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For those who might be interested, I've created a page with information about the history of the organ (with links to specifications and a much more detailed history), a bit about the City Organists, and an outline of the future plans for the organ.   More details will gradually follow.  Any comments welcome!

http://www.dariusbattiwalla.com/Darius_Battiwalla/cityorganist.htm

Darius

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20 minutes ago, DariusB said:

For those who might be interested, I've created a page with information about the history of the organ (with links to specifications and a much more detailed history), a bit about the City Organists, and an outline of the future plans for the organ.   More details will gradually follow.  Any comments welcome!

http://www.dariusbattiwalla.com/Darius_Battiwalla/cityorganist.htm

Darius

I for one am very grateful to you for this information.  I believe we (I say 'we', although I no longer live in God's County) are very lucky to have such an excellent instrument, especially at the time when it seems that interest in the organ is dwindling and instruments continue to be replaced by electronic substitutes or scrapped completely.  I think that we are also fortunate that work is to be done to improve and/or extend the instrument.

I should be particularly interested to learn of the proposed alterations and improvements to the organ as and when these become available, and would ask if you might kindly provide such details on this forum.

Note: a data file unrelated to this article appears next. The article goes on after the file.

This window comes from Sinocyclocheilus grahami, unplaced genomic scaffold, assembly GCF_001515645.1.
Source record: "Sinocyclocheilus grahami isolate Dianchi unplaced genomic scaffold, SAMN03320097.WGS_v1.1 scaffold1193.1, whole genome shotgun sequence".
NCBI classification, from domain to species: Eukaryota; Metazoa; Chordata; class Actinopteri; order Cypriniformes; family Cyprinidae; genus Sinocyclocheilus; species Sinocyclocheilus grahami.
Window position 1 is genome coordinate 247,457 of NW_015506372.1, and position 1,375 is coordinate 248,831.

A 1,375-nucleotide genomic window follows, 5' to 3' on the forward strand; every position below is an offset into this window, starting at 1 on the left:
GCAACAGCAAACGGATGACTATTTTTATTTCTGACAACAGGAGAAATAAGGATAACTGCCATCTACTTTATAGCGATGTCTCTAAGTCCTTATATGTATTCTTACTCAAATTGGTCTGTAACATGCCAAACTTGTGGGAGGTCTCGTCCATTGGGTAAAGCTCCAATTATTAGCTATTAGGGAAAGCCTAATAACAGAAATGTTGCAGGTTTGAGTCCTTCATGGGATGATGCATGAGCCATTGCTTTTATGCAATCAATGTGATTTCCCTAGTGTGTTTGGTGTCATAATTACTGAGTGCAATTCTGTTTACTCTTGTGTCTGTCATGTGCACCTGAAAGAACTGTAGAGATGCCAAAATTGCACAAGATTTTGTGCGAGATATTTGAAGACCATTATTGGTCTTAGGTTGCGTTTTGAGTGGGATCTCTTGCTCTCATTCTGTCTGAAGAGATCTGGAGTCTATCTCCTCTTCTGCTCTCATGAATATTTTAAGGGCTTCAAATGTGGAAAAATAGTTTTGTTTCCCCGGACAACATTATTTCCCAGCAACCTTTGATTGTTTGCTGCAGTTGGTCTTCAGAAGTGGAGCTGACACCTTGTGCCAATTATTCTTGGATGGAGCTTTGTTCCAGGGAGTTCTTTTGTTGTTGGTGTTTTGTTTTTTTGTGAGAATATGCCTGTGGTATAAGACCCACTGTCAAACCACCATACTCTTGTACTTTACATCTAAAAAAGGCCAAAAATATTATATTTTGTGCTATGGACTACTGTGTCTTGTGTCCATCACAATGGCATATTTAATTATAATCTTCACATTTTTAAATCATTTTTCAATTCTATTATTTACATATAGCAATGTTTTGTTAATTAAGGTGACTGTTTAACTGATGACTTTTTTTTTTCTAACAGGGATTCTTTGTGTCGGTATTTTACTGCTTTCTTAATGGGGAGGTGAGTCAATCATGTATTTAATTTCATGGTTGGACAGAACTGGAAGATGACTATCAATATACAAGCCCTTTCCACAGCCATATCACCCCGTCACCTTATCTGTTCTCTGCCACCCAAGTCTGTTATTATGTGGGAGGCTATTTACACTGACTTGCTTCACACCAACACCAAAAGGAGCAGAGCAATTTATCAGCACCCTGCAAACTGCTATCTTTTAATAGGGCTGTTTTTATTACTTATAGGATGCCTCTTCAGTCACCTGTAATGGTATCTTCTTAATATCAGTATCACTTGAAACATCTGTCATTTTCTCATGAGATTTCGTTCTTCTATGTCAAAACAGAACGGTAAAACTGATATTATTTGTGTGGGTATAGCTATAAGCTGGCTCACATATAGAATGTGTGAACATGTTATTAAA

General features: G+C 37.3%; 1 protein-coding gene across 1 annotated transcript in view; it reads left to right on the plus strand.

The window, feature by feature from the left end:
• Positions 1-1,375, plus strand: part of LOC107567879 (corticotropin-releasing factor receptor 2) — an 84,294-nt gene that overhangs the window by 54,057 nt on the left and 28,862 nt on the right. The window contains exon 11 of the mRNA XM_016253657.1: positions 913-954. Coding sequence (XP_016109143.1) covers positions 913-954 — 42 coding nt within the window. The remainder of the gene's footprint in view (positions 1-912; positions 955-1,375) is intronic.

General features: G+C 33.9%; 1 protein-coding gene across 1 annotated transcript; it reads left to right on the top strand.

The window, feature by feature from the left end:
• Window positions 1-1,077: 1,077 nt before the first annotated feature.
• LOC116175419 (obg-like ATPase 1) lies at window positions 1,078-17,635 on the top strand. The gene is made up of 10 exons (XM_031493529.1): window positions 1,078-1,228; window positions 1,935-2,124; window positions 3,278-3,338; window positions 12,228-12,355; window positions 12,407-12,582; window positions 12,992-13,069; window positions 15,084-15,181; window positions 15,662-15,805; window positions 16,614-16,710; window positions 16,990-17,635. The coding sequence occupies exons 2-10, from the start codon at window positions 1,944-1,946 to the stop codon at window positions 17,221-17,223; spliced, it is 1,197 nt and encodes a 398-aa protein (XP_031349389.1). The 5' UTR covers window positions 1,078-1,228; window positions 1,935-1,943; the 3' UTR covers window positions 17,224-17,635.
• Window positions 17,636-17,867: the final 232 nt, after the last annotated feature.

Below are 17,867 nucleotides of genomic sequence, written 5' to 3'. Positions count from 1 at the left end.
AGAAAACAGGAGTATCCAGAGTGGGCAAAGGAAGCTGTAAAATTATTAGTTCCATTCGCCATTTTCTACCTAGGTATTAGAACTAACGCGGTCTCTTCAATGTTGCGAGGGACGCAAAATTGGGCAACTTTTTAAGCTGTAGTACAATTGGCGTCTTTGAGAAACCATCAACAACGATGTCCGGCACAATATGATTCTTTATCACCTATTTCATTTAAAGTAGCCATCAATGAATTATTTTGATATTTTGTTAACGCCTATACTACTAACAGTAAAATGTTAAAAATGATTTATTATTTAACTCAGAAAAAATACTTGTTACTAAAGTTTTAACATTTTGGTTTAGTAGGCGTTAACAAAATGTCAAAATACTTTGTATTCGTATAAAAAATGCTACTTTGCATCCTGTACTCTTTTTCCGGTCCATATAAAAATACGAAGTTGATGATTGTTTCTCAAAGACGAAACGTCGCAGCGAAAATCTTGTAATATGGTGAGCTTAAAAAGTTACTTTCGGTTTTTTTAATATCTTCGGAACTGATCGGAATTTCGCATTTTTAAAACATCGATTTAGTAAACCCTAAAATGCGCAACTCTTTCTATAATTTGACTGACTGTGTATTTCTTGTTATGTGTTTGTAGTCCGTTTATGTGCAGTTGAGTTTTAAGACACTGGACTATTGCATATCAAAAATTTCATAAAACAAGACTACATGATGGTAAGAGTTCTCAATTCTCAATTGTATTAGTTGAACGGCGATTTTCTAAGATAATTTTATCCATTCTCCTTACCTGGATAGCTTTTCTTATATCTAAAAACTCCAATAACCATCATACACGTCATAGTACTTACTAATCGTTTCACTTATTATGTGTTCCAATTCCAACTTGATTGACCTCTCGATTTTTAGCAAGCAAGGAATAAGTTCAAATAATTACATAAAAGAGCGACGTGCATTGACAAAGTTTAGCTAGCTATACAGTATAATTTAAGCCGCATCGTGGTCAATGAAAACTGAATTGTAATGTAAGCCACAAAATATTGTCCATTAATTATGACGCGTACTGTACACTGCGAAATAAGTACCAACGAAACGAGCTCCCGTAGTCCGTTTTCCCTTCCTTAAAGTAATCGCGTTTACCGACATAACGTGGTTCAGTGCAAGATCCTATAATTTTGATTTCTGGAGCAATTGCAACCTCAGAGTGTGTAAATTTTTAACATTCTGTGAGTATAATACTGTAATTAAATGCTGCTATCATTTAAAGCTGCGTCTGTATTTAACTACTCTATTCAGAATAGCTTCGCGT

In the meantime may I ask you whether, in view of the addition of a fourth manual, the stops of this new division will be taken from the existing ones or be new additions?  Also, is the enclosed fourth manual division to be sited above the Swell or located elsewhere?

Thank you again.

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Darius - I’m not sure you have the answer for this but I was a little puzzled attending a couple of orchestral concerts over the last year (Also Sprach and something else which had an organ part). Both times a toaster was used. Is the Town Hall organ perhaps not at concert pitch or might there be another reason? It seemed unusual the first time and I wasn’t sure of any reason.

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Thank you very much for the opportunity to see this, Darius, and to comment on it.  It is really good to have this information all in one place perhaps for the first time, and to have it so attractively presented and well written.  I think it is excellent.  The NPOR entry has some of my photos on now (I used to be COG but mysteriously I have become CoGo) so there is a visual record there of the console and stop knobs.   What an exciting and dramatic sound this organ makes even in its less than perfect current state and how wonderful for it to have such a positive future.  Thank you again.

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Thank you Darius. My wife and I were in there on 23rd November singing in Elgar's The Kingdom - a combined choir concert with us in Cambridge University Symphony Chorus and the Leeds Philharmonic Chorus with the BBC Philharmonic orchestra - David Hill conducting. My first visit to Leeds for many many years. The organ was used in typical Elgar style - to underpin - and was lovely and warm and concert pitch!